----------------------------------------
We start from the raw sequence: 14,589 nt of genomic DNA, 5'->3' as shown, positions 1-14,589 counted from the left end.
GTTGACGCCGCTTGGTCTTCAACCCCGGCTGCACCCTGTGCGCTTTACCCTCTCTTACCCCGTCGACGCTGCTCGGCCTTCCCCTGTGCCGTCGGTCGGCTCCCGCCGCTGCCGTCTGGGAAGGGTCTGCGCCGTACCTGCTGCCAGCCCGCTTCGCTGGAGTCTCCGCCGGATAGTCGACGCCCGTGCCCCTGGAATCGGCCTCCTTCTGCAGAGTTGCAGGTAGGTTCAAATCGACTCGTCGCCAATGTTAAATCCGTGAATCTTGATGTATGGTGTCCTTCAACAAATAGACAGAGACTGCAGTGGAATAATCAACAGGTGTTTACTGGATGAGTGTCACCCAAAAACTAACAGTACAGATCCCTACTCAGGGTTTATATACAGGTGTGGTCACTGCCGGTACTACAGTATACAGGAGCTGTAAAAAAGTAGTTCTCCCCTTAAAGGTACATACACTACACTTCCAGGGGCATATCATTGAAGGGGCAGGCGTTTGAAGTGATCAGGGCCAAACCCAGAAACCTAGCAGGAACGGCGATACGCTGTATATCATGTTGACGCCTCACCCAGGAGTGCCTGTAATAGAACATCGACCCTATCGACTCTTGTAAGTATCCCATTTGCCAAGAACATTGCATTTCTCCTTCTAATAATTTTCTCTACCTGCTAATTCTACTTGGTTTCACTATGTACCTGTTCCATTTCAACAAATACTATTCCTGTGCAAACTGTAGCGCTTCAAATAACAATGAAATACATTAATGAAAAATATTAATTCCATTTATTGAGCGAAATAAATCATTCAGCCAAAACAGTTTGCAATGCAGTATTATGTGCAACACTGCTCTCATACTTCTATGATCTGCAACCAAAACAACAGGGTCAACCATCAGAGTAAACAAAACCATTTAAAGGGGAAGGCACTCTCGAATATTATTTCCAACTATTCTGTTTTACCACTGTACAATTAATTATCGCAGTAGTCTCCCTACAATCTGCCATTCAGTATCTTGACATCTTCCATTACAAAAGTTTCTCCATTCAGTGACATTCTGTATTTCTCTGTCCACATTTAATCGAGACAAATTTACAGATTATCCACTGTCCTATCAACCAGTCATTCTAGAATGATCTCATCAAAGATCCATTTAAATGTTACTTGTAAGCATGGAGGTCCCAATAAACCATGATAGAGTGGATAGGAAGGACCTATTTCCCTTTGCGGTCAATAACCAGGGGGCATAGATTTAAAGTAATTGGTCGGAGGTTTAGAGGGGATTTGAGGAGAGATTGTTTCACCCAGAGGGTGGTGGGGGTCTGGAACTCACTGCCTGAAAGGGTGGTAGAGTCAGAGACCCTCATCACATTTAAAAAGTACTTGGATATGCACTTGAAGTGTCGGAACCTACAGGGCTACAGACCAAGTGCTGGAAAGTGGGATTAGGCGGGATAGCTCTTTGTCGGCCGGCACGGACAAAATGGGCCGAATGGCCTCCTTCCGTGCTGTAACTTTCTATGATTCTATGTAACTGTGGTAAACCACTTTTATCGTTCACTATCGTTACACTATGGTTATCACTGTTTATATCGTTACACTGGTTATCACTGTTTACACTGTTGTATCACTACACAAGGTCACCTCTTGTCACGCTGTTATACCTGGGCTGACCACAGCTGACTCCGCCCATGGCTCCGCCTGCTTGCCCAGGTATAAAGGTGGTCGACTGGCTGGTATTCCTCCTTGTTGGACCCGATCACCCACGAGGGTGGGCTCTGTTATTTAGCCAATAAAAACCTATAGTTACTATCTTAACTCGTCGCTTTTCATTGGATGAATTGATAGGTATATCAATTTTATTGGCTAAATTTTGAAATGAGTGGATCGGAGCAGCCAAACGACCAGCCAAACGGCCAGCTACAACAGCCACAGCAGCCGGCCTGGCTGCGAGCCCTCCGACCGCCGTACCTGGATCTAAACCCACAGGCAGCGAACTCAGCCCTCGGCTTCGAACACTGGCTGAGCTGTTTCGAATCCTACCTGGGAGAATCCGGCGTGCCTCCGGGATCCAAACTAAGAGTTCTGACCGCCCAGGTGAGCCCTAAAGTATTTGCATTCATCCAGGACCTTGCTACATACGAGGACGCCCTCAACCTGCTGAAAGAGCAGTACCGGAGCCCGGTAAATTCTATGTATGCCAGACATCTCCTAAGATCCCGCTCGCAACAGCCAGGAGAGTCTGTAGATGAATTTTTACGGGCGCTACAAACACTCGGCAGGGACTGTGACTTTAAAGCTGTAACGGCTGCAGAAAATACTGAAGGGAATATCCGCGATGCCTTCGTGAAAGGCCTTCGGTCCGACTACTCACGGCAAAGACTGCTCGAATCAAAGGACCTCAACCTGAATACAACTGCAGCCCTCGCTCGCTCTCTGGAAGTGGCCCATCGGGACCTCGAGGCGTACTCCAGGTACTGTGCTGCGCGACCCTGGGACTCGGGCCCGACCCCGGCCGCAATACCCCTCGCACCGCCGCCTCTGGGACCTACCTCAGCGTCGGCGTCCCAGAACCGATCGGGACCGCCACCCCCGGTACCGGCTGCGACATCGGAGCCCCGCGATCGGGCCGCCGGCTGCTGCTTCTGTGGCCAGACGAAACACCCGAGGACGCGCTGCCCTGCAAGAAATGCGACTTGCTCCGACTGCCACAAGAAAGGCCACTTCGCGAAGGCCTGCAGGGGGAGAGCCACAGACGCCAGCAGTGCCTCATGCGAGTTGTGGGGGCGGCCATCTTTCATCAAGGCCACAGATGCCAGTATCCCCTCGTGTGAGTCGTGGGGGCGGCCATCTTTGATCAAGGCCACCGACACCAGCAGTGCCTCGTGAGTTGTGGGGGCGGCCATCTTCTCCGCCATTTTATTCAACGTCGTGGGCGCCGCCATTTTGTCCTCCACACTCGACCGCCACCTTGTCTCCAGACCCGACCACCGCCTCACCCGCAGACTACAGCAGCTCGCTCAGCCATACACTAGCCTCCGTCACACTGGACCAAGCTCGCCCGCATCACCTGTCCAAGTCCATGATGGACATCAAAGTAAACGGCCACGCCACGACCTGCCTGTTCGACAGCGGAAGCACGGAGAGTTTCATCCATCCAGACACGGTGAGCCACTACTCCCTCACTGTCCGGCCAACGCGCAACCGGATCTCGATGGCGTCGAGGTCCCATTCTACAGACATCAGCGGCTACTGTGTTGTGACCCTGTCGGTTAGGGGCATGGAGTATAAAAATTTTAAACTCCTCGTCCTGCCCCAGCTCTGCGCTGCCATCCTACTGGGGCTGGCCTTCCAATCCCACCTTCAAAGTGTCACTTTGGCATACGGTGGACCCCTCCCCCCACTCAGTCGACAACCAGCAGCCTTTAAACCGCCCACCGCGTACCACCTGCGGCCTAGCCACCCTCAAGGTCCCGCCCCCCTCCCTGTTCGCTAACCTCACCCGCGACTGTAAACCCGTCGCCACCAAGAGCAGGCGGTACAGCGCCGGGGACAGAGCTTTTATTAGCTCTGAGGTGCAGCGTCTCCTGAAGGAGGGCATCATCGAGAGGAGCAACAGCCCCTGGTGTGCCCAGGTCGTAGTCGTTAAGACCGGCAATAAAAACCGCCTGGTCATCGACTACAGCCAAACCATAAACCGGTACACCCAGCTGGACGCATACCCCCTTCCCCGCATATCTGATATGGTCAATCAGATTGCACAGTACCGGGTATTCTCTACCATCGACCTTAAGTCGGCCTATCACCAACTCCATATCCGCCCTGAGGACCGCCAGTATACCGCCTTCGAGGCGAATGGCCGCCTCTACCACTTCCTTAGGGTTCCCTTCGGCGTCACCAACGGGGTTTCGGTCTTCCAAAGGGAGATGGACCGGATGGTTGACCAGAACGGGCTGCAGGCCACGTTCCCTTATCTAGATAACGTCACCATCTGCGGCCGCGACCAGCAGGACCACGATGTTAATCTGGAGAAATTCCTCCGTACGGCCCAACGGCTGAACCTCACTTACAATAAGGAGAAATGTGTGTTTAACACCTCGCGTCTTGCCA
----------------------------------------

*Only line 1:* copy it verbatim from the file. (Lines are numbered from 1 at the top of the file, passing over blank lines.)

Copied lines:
We start from the raw sequence: 14,589 nt of genomic DNA, 5'->3' as shown, positions 1-14,589 counted from the left end.